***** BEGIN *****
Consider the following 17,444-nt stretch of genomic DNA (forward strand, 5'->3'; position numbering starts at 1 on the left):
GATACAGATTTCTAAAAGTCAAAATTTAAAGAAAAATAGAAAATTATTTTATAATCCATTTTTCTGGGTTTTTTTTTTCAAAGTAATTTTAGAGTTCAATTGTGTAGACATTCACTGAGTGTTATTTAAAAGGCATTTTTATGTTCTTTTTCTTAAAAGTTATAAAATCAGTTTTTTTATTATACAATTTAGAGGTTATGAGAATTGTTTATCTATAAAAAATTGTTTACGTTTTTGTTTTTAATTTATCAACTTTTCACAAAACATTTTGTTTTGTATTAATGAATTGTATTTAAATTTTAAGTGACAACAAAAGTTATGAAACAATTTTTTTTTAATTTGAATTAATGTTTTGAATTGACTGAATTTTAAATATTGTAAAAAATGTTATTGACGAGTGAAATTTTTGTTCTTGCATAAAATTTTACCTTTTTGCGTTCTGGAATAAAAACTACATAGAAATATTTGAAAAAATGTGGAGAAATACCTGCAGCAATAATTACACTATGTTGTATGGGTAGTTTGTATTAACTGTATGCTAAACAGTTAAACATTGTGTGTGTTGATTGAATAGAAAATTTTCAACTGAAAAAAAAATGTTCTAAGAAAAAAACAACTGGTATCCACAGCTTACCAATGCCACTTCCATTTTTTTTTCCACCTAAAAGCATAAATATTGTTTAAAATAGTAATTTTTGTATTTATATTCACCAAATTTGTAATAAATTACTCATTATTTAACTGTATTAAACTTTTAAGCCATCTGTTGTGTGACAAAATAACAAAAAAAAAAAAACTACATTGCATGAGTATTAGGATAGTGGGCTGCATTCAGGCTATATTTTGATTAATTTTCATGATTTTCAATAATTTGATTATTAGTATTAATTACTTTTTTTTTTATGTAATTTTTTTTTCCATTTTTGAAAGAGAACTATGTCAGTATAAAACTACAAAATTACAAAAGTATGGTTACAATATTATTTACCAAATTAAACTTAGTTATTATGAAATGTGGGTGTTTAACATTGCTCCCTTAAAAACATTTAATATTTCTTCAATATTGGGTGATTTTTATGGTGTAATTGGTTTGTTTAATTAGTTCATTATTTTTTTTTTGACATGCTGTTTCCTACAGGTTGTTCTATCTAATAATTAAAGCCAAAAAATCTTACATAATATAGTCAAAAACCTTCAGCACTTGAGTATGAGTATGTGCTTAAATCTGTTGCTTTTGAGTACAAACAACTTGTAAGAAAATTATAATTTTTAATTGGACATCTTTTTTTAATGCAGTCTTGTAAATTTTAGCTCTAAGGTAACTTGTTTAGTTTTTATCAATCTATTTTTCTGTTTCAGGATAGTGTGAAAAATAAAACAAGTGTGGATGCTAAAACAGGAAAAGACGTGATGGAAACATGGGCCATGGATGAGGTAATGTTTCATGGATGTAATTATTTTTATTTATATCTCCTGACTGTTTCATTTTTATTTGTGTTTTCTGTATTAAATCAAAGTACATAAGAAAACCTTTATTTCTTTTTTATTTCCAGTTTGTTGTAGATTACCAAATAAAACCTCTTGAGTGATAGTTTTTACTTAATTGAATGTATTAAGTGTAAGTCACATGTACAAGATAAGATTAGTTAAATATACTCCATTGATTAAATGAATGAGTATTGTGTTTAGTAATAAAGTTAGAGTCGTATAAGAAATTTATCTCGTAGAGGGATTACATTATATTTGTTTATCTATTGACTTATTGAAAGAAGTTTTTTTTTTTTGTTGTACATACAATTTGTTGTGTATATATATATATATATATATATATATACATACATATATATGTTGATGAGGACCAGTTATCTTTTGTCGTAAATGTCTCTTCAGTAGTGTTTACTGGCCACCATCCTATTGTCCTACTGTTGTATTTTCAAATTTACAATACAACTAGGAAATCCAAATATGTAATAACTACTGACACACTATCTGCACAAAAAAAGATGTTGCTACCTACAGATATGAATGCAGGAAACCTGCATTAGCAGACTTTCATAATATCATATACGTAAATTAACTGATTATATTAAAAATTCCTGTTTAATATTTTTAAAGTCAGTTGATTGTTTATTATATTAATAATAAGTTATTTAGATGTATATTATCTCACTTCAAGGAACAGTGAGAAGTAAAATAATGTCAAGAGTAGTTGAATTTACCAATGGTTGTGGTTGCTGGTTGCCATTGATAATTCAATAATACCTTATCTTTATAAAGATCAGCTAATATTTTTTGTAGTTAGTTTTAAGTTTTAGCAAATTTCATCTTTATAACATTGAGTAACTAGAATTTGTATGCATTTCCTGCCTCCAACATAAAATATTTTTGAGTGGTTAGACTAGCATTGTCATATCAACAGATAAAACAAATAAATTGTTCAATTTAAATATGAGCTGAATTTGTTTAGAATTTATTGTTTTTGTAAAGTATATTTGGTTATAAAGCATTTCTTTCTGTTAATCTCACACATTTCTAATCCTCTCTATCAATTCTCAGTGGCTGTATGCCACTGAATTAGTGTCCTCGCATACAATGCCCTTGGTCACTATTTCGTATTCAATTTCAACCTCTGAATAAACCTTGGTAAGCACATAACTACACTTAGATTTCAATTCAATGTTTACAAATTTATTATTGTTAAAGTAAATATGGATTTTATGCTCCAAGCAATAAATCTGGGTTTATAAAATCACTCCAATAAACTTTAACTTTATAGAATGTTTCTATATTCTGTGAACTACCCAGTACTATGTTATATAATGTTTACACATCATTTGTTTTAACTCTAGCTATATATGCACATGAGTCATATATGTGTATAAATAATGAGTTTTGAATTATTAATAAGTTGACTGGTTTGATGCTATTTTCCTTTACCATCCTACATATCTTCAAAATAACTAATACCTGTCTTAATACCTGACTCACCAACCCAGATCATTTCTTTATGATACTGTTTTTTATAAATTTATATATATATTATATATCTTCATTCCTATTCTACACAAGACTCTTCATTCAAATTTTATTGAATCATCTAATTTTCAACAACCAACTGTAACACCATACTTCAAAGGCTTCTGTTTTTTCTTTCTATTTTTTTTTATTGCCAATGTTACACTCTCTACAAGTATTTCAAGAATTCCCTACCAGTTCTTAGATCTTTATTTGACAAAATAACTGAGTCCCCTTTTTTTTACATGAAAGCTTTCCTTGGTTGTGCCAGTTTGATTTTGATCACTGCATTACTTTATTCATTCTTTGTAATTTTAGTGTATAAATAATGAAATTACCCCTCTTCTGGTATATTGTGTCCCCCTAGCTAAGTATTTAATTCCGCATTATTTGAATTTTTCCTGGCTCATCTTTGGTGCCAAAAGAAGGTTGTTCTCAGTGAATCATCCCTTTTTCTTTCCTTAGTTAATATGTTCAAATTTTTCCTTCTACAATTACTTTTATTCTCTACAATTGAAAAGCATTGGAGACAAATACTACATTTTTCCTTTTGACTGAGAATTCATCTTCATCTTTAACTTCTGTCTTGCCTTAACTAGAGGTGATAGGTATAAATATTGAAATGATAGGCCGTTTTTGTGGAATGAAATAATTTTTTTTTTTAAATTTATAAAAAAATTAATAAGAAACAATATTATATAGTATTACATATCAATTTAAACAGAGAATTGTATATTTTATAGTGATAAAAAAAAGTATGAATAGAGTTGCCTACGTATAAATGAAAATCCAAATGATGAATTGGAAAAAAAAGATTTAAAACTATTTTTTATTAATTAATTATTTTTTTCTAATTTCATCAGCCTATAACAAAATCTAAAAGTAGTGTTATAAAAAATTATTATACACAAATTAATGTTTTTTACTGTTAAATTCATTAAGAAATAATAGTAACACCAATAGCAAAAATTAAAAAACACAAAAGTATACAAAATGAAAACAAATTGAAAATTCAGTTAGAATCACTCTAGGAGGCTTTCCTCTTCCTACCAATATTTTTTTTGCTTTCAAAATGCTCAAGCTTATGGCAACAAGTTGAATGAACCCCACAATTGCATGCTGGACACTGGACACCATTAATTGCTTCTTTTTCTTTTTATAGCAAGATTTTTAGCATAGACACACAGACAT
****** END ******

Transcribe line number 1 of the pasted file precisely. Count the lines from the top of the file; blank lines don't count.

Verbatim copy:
Consider the following 17,444-nt stretch of genomic DNA (forward strand, 5'->3'; position numbering starts at 1 on the left):